Labour leadership: Candidates clash in Liverpool hustings as Keir Starmer takes early poll lead
Follow how the debate unfolded
Shadow foreign secretary Emily Thornberry was struggling to make up ground as she launched her campaign on Friday, with prominent backbenchers Lisa Nandy and Jess Phillips also trailing behind.
The hustings in Liverpool on Saturday also saw a clash between deputy leadership hopefuls, where Angela Rayner, the shadow education secretary, is the clear favourite.
Who are the candidates and what do they stand for?
The Islington South and Finsbury MP, who narrowly secured the necessary support from MPs to enter the race on Monday, insisted she was the best placed to oust Boris Johnson as prime minister within five years.
"Boris Johnson has all sorts of problems with women. And he is going to have an even bigger one if I become leader of the Labour Party," she told the Press Association.
"I think that he has a problem with women. I have spoken to a number of women who have said that the way he deals with them - and they are younger women - is that he flirts with them.
"He makes light of them and he undermines them. He has problems with women such as myself. He doesn't know what to do with me. I think that he doesn't know how to relate to women."
She added: "I think that a competent alternative government could get back into power within five years."
She also vowed to "shake up" the way government works, and put power into the hands of voters.
Described as a "continuity Corbyn" candidate said to be favoured by the current leadership and backed by campaign group Momentum, her supporters have bridled at the description.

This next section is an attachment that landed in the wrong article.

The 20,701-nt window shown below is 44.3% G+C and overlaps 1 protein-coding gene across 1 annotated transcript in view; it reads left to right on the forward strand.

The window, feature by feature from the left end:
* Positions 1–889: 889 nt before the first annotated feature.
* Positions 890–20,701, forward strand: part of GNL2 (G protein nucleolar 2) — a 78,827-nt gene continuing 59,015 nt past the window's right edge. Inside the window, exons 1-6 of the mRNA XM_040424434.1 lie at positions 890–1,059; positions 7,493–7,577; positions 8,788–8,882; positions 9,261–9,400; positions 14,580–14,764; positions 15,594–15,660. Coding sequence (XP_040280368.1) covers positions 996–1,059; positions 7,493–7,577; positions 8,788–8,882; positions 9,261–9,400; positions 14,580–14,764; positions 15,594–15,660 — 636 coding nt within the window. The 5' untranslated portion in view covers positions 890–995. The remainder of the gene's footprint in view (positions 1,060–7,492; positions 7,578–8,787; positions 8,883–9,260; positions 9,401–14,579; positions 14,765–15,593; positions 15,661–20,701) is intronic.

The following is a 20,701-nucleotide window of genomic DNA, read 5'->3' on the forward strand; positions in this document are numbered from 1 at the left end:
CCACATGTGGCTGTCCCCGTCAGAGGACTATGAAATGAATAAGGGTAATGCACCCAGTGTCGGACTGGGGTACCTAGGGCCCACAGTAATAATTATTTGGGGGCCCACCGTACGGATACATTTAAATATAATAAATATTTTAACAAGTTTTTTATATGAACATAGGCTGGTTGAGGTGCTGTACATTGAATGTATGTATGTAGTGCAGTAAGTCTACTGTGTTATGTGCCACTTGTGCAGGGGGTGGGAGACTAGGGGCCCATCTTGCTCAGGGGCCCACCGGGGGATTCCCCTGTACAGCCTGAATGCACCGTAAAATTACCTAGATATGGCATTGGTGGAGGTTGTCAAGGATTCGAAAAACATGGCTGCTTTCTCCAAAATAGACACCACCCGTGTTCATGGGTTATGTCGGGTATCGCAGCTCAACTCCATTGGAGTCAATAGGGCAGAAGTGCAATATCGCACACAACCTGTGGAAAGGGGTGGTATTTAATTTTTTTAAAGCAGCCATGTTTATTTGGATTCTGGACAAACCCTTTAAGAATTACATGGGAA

As she took to the stage at the Museum of Science and Industry, some of the 300 or so supporters at the event broke into a chant of "Oh Jeremy Corbyn".
Ms Long-Bailey told them: "Hey guys, we're going to have to think of a new song you know. No pressure."
When was asked why Labour had failed with voters, returning their worst electoral result since 1935, she said: "I think for me we had some fantastic policies, I know because I helped write some of them, and really the message didn't resonate with our voters. And what we should have been talking about is aspiration.
"Because everything we are trying to build and I am going to try to build as leader of the Labour Party is about realising the potential, truly realising that quality of life increase, whether you are a business, whether you are an industry or an individual, our role as a party is to improve your living standards and the wealth you can accumulate as communities.
"And we didn't say that. We didn't match that with a message of aspiration. We want an economy where everyone does well."
"That's what we are applying for. In the end we have to wade through an awful lot of s**t."